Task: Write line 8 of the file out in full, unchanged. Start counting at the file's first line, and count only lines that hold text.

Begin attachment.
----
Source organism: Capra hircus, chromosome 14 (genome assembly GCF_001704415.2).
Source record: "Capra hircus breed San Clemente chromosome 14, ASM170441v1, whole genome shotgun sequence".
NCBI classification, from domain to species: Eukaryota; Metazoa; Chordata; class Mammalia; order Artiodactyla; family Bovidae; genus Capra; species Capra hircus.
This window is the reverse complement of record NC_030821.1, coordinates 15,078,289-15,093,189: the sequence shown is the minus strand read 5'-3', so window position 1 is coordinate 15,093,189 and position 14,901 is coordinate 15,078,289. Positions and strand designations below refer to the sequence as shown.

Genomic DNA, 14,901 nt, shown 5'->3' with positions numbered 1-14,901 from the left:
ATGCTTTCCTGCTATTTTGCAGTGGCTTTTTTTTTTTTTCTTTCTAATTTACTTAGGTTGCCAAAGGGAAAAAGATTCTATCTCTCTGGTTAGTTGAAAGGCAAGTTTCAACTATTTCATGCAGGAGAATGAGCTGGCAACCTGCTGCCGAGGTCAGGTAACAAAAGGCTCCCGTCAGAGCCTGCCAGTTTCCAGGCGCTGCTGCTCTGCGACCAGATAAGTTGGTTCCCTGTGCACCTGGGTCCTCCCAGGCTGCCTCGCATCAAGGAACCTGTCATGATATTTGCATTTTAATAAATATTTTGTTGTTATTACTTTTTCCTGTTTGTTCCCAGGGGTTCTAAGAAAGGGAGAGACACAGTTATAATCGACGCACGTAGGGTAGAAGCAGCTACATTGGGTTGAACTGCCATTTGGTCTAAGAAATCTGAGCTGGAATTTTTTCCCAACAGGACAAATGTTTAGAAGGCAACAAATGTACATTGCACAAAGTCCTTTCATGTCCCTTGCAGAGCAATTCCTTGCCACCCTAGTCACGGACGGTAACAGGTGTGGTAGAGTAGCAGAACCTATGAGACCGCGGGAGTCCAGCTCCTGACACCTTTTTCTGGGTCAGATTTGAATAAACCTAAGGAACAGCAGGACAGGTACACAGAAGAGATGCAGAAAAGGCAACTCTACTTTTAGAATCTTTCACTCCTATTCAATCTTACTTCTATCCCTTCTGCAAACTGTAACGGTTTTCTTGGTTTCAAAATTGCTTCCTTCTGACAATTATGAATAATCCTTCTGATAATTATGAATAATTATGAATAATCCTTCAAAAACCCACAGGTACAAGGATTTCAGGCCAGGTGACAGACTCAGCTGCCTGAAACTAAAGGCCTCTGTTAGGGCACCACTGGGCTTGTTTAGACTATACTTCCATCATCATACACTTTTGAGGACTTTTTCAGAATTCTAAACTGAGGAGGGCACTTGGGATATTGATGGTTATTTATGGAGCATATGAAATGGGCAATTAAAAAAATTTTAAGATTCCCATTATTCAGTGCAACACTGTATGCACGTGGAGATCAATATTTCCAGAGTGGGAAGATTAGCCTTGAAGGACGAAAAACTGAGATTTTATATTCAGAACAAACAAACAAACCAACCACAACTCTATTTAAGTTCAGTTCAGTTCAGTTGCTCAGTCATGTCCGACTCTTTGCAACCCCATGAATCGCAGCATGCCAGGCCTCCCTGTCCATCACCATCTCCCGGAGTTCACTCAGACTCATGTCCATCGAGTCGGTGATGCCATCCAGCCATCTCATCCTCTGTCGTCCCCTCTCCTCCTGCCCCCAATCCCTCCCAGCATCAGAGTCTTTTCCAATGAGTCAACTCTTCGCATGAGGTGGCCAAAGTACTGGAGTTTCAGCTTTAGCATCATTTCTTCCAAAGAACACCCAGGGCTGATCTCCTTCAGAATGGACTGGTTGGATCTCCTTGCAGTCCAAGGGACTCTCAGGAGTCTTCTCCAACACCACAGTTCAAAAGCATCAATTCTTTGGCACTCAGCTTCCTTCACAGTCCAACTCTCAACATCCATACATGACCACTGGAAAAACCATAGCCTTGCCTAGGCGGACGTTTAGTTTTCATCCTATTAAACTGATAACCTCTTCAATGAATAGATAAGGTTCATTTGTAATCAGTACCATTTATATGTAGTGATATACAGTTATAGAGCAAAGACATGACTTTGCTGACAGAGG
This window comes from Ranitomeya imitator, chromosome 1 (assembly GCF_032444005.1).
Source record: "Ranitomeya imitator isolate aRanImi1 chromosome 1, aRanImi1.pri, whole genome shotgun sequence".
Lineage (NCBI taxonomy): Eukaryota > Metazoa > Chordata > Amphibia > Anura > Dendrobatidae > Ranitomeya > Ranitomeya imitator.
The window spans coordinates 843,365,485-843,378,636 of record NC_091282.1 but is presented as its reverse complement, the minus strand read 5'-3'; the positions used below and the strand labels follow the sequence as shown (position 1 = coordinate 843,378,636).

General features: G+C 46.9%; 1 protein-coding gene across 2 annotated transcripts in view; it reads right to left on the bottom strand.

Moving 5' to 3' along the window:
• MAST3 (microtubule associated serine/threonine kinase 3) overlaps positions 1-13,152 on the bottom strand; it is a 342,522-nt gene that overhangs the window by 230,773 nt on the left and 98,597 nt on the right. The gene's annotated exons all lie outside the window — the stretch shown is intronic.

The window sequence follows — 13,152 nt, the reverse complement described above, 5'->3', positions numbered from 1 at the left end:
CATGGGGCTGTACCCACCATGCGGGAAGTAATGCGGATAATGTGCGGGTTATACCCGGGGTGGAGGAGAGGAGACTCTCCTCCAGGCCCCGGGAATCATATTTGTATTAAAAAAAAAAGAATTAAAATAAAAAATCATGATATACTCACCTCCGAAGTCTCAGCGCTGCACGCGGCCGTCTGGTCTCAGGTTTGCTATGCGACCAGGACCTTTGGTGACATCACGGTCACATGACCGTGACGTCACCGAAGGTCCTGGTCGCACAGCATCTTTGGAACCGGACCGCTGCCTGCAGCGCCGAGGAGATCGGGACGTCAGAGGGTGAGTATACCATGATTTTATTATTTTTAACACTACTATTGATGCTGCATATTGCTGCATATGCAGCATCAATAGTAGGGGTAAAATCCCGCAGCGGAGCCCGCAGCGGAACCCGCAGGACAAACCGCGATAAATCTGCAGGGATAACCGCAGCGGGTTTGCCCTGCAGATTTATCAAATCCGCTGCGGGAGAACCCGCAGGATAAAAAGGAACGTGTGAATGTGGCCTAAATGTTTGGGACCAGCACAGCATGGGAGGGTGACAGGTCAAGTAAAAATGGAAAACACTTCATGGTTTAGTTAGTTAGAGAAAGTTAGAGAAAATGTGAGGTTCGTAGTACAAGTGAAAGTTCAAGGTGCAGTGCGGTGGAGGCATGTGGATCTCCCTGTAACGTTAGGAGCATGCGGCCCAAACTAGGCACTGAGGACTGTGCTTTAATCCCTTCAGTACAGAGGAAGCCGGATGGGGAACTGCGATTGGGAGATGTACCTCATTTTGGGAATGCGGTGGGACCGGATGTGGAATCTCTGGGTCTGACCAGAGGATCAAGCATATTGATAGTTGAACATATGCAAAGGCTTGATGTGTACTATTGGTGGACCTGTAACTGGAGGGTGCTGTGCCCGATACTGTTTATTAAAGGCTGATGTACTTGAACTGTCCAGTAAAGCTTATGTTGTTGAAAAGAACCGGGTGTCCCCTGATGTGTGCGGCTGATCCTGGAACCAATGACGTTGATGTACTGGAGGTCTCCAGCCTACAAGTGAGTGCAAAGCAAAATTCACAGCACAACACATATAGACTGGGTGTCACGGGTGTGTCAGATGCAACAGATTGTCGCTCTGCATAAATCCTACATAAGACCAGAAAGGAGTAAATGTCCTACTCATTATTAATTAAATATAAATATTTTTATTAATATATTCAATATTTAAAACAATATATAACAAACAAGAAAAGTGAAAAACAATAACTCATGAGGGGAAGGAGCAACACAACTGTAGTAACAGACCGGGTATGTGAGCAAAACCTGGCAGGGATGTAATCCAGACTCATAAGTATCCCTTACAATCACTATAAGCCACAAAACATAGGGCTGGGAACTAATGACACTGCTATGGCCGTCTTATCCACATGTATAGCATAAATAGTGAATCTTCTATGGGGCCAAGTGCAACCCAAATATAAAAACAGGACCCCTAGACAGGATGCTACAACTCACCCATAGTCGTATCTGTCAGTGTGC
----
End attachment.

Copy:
Source record: "Ranitomeya imitator isolate aRanImi1 chromosome 1, aRanImi1.pri, whole genome shotgun sequence".